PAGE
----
The bipotent HPC is a stem cell that differentiates into both hepatocytes and bile duct epithelial cells, and is suspected to be the cancer stem cell responsible for CHC growth[5,23-26]. Theise et al[23] described four primary liver cancers with three different components including hepatocellular, cholangiocellular and a third component of small or undifferentiated cells (oval-like cells) with high N/C ratio, scant basophilic cytoplasm and nuclear pleomorphism. Oval cells (described in animal models) or intermediate cells (in humans) or stem cells can be found in regenerative nodules. These cells are located in canals of Hering[23,27] and can differentiate bidirectionally into hepatocytes and cholangiocytes, also called as bipotent progenitor cells[5,23,24]. There is morphological and immunohistochemical similarity between these oval-cell like progenitors and hepatoblasts (both positive for CK19 and Hep-Par1).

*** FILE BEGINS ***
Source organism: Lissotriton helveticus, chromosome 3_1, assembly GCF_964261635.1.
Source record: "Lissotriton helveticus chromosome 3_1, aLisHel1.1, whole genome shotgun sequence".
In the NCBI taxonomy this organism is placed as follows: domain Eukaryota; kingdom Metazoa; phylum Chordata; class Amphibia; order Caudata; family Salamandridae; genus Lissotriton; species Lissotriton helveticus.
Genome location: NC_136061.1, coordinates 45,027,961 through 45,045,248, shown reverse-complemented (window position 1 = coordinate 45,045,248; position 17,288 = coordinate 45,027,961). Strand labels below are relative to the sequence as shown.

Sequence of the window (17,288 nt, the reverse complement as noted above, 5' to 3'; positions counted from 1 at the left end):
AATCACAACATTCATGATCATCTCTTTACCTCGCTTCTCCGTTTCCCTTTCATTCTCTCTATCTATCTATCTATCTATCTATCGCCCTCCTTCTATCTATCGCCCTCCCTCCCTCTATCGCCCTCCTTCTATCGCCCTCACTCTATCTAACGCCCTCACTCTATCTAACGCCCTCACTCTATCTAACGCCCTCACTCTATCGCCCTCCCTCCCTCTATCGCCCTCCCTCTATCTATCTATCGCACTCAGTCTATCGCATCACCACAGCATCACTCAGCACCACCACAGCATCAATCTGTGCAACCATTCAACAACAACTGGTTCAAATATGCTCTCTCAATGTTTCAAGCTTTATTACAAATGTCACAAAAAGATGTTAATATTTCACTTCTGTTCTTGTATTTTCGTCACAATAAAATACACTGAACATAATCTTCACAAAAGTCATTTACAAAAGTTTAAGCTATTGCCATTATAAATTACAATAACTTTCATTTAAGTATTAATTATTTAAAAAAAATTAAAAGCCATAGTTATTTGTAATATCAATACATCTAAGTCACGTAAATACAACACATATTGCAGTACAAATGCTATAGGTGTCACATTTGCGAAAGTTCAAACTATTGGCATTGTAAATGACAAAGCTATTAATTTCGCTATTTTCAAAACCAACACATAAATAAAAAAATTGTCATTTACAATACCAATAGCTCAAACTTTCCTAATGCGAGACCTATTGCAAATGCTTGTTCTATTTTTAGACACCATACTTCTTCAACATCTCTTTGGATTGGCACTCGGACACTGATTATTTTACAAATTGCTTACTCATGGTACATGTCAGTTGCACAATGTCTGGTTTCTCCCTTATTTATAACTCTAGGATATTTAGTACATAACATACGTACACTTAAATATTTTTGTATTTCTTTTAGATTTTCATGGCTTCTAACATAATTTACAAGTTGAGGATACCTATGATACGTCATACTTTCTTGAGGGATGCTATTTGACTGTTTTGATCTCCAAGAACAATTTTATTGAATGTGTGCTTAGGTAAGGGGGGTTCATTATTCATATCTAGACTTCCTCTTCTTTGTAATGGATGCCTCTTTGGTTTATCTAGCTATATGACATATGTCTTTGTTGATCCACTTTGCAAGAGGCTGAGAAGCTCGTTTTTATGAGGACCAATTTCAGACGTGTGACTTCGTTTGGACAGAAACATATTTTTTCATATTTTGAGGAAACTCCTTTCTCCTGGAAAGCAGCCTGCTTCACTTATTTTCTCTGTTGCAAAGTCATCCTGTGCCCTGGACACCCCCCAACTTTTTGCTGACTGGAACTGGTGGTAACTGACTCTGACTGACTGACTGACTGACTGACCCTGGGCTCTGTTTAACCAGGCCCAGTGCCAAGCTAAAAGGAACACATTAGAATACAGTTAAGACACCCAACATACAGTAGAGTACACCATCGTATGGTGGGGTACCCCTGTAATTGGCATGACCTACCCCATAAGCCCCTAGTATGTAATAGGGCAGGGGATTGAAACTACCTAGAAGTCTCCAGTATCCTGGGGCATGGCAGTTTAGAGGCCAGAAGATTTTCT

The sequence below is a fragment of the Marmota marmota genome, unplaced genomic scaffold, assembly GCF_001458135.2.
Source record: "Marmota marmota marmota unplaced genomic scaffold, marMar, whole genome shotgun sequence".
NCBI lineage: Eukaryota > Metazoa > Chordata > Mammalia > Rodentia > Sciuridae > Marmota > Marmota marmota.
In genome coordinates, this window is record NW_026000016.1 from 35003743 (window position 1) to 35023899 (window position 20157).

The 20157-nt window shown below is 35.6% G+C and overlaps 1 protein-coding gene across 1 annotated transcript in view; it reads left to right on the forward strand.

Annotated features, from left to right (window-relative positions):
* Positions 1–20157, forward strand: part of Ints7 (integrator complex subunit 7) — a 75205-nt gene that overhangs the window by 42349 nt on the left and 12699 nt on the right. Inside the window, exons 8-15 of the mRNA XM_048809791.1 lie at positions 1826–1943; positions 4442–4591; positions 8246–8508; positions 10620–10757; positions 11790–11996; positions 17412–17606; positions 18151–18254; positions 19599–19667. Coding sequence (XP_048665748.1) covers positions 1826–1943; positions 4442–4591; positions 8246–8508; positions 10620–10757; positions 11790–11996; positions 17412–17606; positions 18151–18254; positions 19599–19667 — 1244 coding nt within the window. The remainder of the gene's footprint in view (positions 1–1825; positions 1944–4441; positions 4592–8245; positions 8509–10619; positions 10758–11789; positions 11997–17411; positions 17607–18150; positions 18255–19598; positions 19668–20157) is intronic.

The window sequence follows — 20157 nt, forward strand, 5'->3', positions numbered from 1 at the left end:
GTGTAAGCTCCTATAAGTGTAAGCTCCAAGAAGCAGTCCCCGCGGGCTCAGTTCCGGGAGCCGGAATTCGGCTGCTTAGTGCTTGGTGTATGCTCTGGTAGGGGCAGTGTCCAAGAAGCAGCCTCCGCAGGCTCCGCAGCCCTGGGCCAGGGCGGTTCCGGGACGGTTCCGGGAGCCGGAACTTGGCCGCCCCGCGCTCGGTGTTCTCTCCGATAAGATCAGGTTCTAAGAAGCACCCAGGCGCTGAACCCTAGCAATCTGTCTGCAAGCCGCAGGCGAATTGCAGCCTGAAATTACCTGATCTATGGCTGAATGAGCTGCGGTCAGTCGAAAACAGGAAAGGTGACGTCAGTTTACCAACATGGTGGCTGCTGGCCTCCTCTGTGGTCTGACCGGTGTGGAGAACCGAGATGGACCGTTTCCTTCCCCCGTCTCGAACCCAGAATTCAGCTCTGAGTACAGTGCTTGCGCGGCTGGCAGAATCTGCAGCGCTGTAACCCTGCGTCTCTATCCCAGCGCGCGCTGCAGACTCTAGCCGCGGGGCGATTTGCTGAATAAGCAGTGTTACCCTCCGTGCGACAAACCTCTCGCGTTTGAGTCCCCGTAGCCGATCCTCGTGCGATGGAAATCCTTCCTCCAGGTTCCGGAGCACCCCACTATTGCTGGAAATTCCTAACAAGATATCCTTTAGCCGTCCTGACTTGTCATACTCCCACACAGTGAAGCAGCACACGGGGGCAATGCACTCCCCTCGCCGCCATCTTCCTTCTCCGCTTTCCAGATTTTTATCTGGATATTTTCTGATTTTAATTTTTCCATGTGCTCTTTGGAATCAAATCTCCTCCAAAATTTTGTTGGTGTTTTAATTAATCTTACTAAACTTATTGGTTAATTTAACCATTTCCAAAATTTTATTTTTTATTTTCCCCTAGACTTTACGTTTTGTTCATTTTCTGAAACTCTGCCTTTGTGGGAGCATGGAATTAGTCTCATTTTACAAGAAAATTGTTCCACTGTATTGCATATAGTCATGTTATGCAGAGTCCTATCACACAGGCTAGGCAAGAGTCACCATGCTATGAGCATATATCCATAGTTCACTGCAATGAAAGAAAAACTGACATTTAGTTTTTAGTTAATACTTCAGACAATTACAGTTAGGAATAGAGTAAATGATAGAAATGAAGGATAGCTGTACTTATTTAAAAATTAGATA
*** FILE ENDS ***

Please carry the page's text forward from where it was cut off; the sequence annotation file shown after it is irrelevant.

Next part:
HPC and stem cell markers which have been studied in relation to CHC include CD133, CD90, CD44, epithelial cell adhesion molecule (EpCAM), nuclear cell adhesion molecule (NCAM/CD56), OV6, CD13, c-kit, YAP1, SALL4 and Delta-like 1 homolog (DLK1)[5,28-33]. Kim et al[24] demonstrated that c-kit-positive HPCs have a potential to differentiate into both hepatocytes and cholangiocytes and are neoplastic counterparts of HPCs.

Evidence including identification of HPC-like cells merging with HCC and CC components, as well as shared expression of HPC markers in the different components, supports these cells as the origin for CHC[23,25]. Furthermore, inoculation of cells from a CHC cell line positive for the HPC marker EpCAM has been associated with development of CHC in mice[26]. HPC activation in non-tumor liver in CHC cases has been linked with recurrence and poor prognosis in CHC[34]. Microdissection has shown that both components share a single clonal background, which is consistent with the shared origin of both components deriving from HPCs[35].